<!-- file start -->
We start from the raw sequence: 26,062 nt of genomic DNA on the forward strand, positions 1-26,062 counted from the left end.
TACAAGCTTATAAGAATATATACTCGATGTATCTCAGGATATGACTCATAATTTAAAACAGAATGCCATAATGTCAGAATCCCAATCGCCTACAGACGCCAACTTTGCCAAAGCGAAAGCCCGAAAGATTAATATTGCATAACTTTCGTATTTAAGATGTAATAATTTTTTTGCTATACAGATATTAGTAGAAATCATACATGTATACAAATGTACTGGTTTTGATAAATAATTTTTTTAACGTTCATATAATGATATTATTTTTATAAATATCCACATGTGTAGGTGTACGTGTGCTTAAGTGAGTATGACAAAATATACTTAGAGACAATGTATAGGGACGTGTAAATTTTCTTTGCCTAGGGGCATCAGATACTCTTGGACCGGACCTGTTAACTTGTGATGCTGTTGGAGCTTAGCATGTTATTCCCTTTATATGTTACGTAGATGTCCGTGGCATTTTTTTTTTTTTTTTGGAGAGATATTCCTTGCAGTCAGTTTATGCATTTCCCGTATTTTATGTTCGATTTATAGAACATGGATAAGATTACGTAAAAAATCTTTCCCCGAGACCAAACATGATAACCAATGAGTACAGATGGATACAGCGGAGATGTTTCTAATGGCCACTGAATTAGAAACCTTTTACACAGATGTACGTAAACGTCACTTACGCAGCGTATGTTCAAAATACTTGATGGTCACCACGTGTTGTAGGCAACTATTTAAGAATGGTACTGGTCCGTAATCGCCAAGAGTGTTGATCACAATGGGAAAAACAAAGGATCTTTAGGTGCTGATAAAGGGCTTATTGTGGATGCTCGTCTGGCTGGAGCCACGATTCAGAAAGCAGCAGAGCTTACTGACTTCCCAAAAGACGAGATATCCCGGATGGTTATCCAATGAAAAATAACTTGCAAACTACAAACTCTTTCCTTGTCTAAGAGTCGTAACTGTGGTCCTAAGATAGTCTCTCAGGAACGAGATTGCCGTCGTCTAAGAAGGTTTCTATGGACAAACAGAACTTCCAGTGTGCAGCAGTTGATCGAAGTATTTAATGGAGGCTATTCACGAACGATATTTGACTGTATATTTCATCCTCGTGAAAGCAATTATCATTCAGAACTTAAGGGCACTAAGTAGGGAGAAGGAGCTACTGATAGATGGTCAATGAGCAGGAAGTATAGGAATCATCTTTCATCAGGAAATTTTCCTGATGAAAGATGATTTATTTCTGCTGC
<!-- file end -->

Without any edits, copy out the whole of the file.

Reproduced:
We start from the raw sequence: 26,062 nt of genomic DNA on the forward strand, positions 1-26,062 counted from the left end.
TACAAGCTTATAAGAATATATACTCGATGTATCTCAGGATATGACTCATAATTTAAAACAGAATGCCATAATGTCAGAATCCCAATCGCCTACAGACGCCAACTTTGCCAAAGCGAAAGCCCGAAAGATTAATATTGCATAACTTTCGTATTTAAGATGTAATAATTTTTTTGCTATACAGATATTAGTAGAAATCATACATGTATACAAATGTACTGGTTTTGATAAATAATTTTTTTAACGTTCATATAATGATATTATTTTTATAAATATCCACATGTGTAGGTGTACGTGTGCTTAAGTGAGTATGACAAAATATACTTAGAGACAATGTATAGGGACGTGTAAATTTTCTTTGCCTAGGGGCATCAGATACTCTTGGACCGGACCTGTTAACTTGTGATGCTGTTGGAGCTTAGCATGTTATTCCCTTTATATGTTACGTAGATGTCCGTGGCATTTTTTTTTTTTTTTTGGAGAGATATTCCTTGCAGTCAGTTTATGCATTTCCCGTATTTTATGTTCGATTTATAGAACATGGATAAGATTACGTAAAAAATCTTTCCCCGAGACCAAACATGATAACCAATGAGTACAGATGGATACAGCGGAGATGTTTCTAATGGCCACTGAATTAGAAACCTTTTACACAGATGTACGTAAACGTCACTTACGCAGCGTATGTTCAAAATACTTGATGGTCACCACGTGTTGTAGGCAACTATTTAAGAATGGTACTGGTCCGTAATCGCCAAGAGTGTTGATCACAATGGGAAAAACAAAGGATCTTTAGGTGCTGATAAAGGGCTTATTGTGGATGCTCGTCTGGCTGGAGCCACGATTCAGAAAGCAGCAGAGCTTACTGACTTCCCAAAAGACGAGATATCCCGGATGGTTATCCAATGAAAAATAACTTGCAAACTACAAACTCTTTCCTTGTCTAAGAGTCGTAACTGTGGTCCTAAGATAGTCTCTCAGGAACGAGATTGCCGTCGTCTAAGAAGGTTTCTATGGACAAACAGAACTTCCAGTGTGCAGCAGTTGATCGAAGTATTTAATGGAGGCTATTCACGAACGATATTTGACTGTATATTTCATCCTCGTGAAAGCAATTATCATTCAGAACTTAAGGGCACTAAGTAGGGAGAAGGAGCTACTGATAGATGGTCAATGAGCAGGAAGTATAGGAATCATCTTTCATCAGGAAATTTTCCTGATGAAAGATGATTTATTTCTGCTGC